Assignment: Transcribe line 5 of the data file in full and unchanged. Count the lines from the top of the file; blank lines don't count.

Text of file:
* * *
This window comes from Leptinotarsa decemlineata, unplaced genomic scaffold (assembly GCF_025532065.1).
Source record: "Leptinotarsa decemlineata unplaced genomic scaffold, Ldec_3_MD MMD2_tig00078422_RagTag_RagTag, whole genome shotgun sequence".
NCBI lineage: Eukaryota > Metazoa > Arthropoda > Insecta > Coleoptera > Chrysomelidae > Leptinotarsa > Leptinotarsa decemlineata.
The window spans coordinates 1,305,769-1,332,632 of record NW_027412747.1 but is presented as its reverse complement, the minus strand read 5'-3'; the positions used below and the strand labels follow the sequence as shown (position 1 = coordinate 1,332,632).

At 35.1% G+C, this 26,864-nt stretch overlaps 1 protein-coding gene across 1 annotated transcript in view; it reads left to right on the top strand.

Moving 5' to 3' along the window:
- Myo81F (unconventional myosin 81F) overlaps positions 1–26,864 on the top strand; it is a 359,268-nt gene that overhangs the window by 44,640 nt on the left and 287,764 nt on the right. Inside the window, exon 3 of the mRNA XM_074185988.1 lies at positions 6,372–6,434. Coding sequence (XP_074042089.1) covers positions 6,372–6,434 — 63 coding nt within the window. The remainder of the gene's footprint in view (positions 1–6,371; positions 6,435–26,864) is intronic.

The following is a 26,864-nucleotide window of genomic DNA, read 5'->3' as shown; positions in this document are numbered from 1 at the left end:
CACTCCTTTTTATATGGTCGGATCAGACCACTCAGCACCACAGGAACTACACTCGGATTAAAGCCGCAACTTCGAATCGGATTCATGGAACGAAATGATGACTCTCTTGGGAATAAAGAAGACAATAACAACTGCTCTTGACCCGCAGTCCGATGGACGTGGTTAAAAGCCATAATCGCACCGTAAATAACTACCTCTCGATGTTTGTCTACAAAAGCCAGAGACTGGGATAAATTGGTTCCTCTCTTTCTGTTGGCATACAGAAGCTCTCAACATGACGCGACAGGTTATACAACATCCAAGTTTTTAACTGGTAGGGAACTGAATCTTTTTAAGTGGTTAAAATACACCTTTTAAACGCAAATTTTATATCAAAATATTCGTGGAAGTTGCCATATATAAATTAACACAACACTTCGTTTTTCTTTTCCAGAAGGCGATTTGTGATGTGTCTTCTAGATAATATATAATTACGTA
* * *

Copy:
At 35.1% G+C, this 26,864-nt stretch overlaps 1 protein-coding gene across 1 annotated transcript in view; it reads left to right on the top strand.